Businesses wake up to the risks of cyber attacks
A recent Government report showed that around stated that 60% of small and medium-sized businesses in the UK have experienced some kind of cyber breach, with the worst breaches costing on average between £65,000 to £115,000 per company. A cyber-attack may appear in many forms including a hacked server, a virus taking over your network […]
A recent Government report showed that around stated that 60% of small and medium-sized businesses in the UK have experienced some kind of cyber breach, with the worst breaches costing on average between £65,000 to £115,000 per company.
A cyber-attack may appear in many forms including a hacked server, a virus taking over your network and a loss of sensitive or personal data. The celebrity iCloud hack is still probably the biggest example of a data breach to date with personal photos released of celebrities including Jennifer Lawrence and Kate Upton.
This startling figure highlights the increasing risk of cyber-attacks and firms are starting to pay attention. The potential costs can be catastrophic including the need to hire IT specialists to fix the problems, the interruption to your business, extortion costs, loss of client information and PR needed to rescue your image.
How firms are protecting themselves from potential cyber breaches
Protecting your data and information in the workplace has always been a priority. But the rising number of IT in the workplace and Internet related businesses has made the need for security even more important.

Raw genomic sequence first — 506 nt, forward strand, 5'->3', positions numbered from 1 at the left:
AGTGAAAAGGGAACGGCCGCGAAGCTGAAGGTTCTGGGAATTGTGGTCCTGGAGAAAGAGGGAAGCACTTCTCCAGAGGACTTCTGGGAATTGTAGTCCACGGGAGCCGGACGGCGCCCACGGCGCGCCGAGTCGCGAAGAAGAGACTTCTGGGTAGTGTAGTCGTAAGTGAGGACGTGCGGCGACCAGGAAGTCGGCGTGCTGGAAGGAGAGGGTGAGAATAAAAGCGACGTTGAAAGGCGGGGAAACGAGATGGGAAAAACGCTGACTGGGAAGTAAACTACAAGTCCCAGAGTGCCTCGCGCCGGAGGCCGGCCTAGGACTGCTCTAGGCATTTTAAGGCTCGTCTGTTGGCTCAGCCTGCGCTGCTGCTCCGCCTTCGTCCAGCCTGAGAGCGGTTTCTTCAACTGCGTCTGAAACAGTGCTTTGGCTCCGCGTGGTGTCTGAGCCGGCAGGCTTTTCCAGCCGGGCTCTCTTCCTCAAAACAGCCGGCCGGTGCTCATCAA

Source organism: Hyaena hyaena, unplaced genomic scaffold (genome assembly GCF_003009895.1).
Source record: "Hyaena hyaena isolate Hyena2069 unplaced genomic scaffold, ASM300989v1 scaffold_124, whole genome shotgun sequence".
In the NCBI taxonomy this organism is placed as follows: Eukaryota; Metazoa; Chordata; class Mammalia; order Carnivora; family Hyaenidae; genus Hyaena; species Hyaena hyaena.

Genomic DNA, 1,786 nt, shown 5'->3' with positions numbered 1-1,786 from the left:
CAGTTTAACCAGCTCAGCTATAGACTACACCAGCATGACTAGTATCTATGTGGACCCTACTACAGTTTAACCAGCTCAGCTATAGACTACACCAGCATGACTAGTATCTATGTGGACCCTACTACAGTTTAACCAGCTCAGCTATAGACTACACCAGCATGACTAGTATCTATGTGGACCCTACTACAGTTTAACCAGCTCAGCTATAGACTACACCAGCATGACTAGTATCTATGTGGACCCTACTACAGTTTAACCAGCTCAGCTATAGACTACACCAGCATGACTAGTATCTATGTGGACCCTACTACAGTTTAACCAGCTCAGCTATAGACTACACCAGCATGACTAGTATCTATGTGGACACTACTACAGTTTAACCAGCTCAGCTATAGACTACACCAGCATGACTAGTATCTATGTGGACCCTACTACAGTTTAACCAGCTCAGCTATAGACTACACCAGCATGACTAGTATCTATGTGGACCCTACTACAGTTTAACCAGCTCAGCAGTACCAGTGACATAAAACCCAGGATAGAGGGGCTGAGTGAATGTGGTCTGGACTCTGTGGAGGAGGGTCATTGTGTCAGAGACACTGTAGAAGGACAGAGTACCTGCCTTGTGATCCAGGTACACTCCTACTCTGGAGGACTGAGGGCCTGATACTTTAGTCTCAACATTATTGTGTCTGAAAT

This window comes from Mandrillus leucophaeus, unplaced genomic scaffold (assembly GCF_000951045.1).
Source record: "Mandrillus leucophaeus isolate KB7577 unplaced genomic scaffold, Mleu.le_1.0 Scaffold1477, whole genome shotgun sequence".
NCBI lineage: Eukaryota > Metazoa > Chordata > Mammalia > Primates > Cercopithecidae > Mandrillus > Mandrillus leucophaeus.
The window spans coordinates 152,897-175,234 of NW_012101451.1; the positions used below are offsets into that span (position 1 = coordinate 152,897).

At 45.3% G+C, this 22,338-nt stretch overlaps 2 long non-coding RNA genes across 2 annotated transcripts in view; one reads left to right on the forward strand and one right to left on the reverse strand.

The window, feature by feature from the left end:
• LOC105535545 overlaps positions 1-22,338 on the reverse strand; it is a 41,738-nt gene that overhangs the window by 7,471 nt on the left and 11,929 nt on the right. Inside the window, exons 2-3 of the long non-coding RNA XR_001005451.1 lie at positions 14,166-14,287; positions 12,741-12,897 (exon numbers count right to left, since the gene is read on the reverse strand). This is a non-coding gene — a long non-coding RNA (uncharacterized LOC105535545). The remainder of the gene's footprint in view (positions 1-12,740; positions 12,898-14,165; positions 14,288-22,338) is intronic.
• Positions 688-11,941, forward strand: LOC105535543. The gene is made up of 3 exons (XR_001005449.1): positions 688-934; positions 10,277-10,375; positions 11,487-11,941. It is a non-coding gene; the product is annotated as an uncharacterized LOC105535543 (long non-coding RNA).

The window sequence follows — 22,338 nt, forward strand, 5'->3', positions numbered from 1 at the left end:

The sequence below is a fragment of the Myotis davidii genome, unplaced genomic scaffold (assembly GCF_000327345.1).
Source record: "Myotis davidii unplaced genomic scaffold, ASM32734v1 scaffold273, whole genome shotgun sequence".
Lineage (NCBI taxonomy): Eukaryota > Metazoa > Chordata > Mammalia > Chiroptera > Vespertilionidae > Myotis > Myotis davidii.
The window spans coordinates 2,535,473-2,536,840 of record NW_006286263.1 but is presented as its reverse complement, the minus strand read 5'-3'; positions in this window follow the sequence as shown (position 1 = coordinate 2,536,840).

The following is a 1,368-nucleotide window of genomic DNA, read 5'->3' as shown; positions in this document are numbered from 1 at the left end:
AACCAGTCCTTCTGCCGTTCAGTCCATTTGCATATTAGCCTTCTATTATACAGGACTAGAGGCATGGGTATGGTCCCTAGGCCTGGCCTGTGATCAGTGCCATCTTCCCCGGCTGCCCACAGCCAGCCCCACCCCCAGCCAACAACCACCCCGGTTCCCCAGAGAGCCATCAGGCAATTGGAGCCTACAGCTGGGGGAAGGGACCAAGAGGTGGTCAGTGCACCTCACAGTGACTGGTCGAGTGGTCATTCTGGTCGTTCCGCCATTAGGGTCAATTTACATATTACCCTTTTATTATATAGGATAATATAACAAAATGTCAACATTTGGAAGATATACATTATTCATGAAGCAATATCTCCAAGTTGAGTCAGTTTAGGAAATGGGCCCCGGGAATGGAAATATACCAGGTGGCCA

Several websites have been adopting the https secure to add extra protection to their websites, including Google and Facebook making the move in 2011 and 2012. The secure server adds extra encryption to any private data, making it harder for external attacks to retrieve private information.
Elsewhere, companies are getting used to have in-house IT security teams, with some specialising in building firewalls and extra protection. The debate still remains as to whether it is more secure to have a server in-house or a cloud server, but this will certainly become more transparent in the future.
The increase in cyber-crime has alerted many to the need for cyber liability insurance, something that is already compulsory in 46 out of 50 states and is something that is being discussed in the EU. (Source: Computer Weekly)
Whilst some business owners might be reluctant to pay for more insurance, cyber cover can be purchased for as little as £15 per month for small companies and can cover up to £5 million per year including legal fees, business interruption and damages. (Source: Be Wiser Business Insurance)
What you can do as an employee
Employees should be wary of cyber breaches and how they can prevent any potential damage. It is something that should be encouraged by senior staff and made part of regular training.
Examples include keeping individual passwords safe and unique, using different passwords for each login so that a hacker knowing one email address and password does not leave you exposed.
Subordinates should be encouraged to turn off their monitors when away from their desks, including toilet, lunch breaks and end of day – to hide sensitive information from any onlookers.
In addition, staff should be encouraged to back up their computers and personal laptops regularly so any data can be retrieved in the event of a potential loss.